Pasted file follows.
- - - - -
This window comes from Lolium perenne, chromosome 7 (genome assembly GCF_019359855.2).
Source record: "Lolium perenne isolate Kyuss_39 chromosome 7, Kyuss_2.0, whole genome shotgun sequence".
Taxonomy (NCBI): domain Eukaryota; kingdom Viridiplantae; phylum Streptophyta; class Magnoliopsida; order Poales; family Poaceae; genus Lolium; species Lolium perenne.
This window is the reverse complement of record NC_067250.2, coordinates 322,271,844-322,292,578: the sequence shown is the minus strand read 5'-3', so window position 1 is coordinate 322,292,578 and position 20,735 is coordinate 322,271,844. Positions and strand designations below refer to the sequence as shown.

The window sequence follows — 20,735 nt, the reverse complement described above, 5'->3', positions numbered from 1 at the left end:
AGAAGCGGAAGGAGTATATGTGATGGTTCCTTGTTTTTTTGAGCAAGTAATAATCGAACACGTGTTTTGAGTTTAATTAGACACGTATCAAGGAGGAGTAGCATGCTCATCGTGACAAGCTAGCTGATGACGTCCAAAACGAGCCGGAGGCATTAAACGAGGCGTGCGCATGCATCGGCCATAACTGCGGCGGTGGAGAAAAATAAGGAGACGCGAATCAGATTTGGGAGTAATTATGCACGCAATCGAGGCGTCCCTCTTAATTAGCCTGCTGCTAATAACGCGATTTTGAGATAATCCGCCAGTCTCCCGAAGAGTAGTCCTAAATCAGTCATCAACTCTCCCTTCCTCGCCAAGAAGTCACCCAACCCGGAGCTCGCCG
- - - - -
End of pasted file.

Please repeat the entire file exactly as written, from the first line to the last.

This window comes from Lolium perenne, chromosome 7 (genome assembly GCF_019359855.2).
Source record: "Lolium perenne isolate Kyuss_39 chromosome 7, Kyuss_2.0, whole genome shotgun sequence".
Taxonomy (NCBI): domain Eukaryota; kingdom Viridiplantae; phylum Streptophyta; class Magnoliopsida; order Poales; family Poaceae; genus Lolium; species Lolium perenne.
This window is the reverse complement of record NC_067250.2, coordinates 322,271,844-322,292,578: the sequence shown is the minus strand read 5'-3', so window position 1 is coordinate 322,292,578 and position 20,735 is coordinate 322,271,844. Positions and strand designations below refer to the sequence as shown.

The window sequence follows — 20,735 nt, the reverse complement described above, 5'->3', positions numbered from 1 at the left end:
AGAAGCGGAAGGAGTATATGTGATGGTTCCTTGTTTTTTTGAGCAAGTAATAATCGAACACGTGTTTTGAGTTTAATTAGACACGTATCAAGGAGGAGTAGCATGCTCATCGTGACAAGCTAGCTGATGACGTCCAAAACGAGCCGGAGGCATTAAACGAGGCGTGCGCATGCATCGGCCATAACTGCGGCGGTGGAGAAAAATAAGGAGACGCGAATCAGATTTGGGAGTAATTATGCACGCAATCGAGGCGTCCCTCTTAATTAGCCTGCTGCTAATAACGCGATTTTGAGATAATCCGCCAGTCTCCCGAAGAGTAGTCCTAAATCAGTCATCAACTCTCCCTTCCTCGCCAAGAAGTCACCCAACCCGGAGCTCGCCG